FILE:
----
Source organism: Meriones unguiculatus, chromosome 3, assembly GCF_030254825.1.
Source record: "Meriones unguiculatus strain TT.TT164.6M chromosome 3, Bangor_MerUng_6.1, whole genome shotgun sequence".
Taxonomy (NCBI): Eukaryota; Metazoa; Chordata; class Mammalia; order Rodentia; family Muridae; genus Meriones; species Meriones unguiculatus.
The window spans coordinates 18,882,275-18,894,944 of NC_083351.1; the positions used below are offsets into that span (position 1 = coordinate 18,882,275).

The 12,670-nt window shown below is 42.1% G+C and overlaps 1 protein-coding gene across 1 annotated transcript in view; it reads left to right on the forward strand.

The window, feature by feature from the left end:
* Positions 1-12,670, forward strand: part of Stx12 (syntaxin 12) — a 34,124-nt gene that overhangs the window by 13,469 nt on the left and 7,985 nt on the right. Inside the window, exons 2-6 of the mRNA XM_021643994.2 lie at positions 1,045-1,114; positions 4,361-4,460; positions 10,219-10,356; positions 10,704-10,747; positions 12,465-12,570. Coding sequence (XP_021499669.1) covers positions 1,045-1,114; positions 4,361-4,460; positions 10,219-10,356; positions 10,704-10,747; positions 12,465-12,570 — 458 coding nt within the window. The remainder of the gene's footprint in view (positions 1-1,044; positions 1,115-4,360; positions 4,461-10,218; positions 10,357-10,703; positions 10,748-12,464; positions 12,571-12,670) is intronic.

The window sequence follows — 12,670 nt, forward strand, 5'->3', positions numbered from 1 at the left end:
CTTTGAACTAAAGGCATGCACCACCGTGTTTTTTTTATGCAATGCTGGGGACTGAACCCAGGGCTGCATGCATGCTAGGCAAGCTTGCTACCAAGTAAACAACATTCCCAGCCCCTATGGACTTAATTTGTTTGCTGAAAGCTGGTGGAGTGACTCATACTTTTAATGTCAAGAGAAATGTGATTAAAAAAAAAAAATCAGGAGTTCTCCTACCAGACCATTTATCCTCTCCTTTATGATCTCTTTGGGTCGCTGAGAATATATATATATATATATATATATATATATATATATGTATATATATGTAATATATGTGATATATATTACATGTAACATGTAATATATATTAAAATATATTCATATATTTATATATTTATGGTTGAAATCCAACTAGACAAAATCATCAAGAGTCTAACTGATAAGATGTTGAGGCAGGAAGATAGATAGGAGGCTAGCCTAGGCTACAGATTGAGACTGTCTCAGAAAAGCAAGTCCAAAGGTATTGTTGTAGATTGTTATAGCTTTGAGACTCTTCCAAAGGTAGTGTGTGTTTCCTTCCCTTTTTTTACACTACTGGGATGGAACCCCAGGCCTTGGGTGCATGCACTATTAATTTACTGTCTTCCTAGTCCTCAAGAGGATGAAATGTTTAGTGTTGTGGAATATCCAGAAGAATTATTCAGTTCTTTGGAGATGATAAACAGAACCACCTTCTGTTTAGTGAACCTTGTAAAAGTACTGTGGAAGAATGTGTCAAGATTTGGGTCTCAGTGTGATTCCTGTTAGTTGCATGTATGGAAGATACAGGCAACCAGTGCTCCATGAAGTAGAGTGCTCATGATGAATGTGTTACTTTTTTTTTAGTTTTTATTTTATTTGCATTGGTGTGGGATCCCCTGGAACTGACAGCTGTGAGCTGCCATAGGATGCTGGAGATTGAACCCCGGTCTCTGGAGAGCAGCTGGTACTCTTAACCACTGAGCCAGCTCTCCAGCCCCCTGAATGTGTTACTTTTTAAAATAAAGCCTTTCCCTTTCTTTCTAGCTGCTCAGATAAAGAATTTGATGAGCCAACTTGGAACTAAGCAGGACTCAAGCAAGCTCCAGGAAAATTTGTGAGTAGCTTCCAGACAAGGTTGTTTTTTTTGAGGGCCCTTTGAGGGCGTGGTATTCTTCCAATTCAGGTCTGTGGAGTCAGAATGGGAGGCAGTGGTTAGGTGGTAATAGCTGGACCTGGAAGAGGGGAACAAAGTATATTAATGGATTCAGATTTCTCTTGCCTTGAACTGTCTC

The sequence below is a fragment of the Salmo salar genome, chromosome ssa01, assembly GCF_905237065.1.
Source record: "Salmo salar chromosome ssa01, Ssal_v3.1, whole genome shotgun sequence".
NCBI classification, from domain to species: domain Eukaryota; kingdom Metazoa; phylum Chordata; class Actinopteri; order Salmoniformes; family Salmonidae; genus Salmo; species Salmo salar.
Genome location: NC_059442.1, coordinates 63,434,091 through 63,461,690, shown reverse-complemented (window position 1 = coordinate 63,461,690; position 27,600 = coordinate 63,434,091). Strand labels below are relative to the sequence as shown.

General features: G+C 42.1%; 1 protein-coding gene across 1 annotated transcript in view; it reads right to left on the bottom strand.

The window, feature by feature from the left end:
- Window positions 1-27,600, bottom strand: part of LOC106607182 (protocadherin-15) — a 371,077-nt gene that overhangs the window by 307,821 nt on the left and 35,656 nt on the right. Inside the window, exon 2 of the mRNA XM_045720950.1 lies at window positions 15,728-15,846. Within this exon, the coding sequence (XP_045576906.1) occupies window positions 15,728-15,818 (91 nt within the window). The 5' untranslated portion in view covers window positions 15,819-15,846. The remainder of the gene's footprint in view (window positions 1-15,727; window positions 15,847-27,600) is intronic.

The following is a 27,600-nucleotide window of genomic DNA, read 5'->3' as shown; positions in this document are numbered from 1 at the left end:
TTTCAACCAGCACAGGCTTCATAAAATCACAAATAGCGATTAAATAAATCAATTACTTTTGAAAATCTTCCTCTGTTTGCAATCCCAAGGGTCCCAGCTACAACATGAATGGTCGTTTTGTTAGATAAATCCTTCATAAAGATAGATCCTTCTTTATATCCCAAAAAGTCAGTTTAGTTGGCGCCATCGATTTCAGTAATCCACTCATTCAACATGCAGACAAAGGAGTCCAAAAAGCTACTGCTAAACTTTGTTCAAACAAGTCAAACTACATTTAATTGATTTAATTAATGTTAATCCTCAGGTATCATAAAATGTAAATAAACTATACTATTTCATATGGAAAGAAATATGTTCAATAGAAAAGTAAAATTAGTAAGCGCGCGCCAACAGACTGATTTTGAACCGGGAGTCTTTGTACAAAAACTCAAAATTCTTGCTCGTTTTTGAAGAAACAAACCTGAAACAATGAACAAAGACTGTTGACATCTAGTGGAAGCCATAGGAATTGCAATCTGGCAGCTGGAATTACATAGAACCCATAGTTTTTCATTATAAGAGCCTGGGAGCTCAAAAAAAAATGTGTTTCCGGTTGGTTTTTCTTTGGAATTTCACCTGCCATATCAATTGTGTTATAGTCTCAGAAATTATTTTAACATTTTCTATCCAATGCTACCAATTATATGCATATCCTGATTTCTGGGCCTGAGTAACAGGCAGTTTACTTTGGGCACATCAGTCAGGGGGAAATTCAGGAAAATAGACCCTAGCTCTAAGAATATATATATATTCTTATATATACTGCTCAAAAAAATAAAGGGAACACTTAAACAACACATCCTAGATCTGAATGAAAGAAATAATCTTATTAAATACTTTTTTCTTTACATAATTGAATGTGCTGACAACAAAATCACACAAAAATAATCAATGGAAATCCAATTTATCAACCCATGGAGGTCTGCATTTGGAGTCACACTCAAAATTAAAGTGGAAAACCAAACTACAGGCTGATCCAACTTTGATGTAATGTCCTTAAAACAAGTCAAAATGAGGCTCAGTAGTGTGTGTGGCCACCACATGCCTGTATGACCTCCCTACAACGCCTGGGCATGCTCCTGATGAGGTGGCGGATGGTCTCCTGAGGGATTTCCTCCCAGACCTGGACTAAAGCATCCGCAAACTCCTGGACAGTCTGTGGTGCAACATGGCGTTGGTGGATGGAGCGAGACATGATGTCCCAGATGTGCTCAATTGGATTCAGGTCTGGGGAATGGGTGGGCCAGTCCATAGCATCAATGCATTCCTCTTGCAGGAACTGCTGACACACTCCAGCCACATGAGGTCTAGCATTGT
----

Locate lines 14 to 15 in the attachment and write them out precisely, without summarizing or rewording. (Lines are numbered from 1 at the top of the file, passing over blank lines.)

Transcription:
General features: G+C 42.1%; 1 protein-coding gene across 1 annotated transcript in view; it reads right to left on the bottom strand.

The window, feature by feature from the left end: